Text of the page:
One of the oddities of American society is that in most cases you never know what something is going to cost until you are actually charged. The prices marked on the items on the shelves and on the restaurant menus are never exactly what you are going to wind up having to pay. The reason is that sales tax is only added into the cost when you complete your transaction. Growing up, this felt completely natural, if annoying, because it kept me from planning out exact change in advance. The first time I visited a country where the tax was already incorporated into the listed price, I couldn’t believe we would do it differently.
The reason, of course, is ideological: they only add in the tax later so that you feel that the tax is an extra imposition. Every American has to deal with a slow grind of daily annoyance at sales taxes, and any increase in taxes is immediately visible. Obviously this measure didn’t cause the US’s pathological tax-phobia — the very rationale for the Revolutionary War was largely to avoid taxes — but it certainly helps reinforce and reproduce it on the level of everyday practice.
On the level of policy design, it’s a minor feat of evil genius. And I think that left politicians should push to imitate it by proposing that profit margins be treated the same. The price on the shelf or on the menu should include the costs of production, distribution, and marketing. Only when you get to the cash register is the profit margin added onto the price. We get to know how much of our purchase price is going to fund public goods — why shouldn’t we also learn how much of it is enriching stockholders?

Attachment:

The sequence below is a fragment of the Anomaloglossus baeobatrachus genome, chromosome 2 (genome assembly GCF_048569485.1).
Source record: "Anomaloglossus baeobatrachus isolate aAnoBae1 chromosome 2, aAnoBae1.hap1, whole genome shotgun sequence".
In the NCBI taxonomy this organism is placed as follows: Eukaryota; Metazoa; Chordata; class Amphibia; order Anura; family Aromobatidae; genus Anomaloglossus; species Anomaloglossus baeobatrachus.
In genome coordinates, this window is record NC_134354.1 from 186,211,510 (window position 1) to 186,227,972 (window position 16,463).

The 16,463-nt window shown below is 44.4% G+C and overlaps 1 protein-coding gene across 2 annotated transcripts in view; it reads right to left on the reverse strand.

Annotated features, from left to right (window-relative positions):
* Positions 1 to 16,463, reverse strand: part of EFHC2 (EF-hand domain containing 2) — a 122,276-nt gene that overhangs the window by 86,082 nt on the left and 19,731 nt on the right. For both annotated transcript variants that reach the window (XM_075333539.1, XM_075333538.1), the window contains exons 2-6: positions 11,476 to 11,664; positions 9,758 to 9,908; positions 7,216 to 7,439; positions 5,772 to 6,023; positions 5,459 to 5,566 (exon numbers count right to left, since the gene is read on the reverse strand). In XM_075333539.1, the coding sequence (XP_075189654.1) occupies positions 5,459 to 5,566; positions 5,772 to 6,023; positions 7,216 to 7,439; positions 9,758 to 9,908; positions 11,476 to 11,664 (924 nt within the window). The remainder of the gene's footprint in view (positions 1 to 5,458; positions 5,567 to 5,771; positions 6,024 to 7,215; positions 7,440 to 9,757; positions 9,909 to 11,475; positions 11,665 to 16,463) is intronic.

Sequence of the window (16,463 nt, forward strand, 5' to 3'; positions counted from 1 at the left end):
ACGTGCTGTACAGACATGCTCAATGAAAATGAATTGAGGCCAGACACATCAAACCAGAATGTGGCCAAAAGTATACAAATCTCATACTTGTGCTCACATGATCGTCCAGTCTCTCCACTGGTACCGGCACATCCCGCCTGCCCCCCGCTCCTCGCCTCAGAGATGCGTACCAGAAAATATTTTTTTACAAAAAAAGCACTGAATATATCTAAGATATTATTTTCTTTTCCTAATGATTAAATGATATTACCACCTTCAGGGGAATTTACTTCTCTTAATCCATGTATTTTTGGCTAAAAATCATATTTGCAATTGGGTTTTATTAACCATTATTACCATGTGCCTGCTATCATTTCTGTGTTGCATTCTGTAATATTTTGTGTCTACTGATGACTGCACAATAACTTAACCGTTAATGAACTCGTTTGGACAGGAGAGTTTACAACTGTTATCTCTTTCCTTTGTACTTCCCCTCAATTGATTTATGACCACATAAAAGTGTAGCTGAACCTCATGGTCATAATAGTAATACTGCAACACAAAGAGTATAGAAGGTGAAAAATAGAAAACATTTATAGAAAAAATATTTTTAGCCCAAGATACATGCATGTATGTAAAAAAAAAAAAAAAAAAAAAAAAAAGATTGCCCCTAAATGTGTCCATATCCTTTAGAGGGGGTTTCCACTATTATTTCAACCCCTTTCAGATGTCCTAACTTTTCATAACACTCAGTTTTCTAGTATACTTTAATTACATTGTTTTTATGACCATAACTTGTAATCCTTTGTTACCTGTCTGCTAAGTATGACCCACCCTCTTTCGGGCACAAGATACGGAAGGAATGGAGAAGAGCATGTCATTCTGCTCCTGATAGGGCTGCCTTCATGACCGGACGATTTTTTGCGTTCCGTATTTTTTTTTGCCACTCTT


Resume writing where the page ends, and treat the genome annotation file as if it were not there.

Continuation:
I can anticipate a lot of objections to this policy — above all that it would never work because companies would find loopholes, etc. But can you imagine how much business leaders and their lackeys in politics and the media would whine and cry about it? They have worked tirelessly to legitimate profits as necessary and even beneficial to consumers. They have rebranded them as “investment” (because wealthy people’s savings is by definition “investment”). They have claimed that profits are the only way to motivate anyone to do anything, even though everyone knows from their everyday life that that is a lie. They have gotten media and politicians to treat their profit margins as an inalienable right. I think here of the time that Obama responded to complaints that proposed banking regulations would cut into bank profits by saying that they weren’t entitled to a certain level profit… then ultimately apologized. Or of the time when a widely-shared story claimed that an iPad made in America would cost $40,000, presupposing that they would maintain the same astronomical mark-up — on a percentage basis, no less!
Whatever necessary role profits play in our economic system as it actually exists, and whatever longer-term benefits profits create in that context, the fact remains that from the consumer perspective, in the moment, the profit margin is a surcharge added over and above what it costs to create and distribute the item. In a society based on awareness and individual choice, customers should have a right to know what that surcharge is. The fact that they don’t — and that it would probably cause major social disruption if they did — shows how much deception and mystification is at the root of our supposedly “realistic,” purely utilitarian economic model.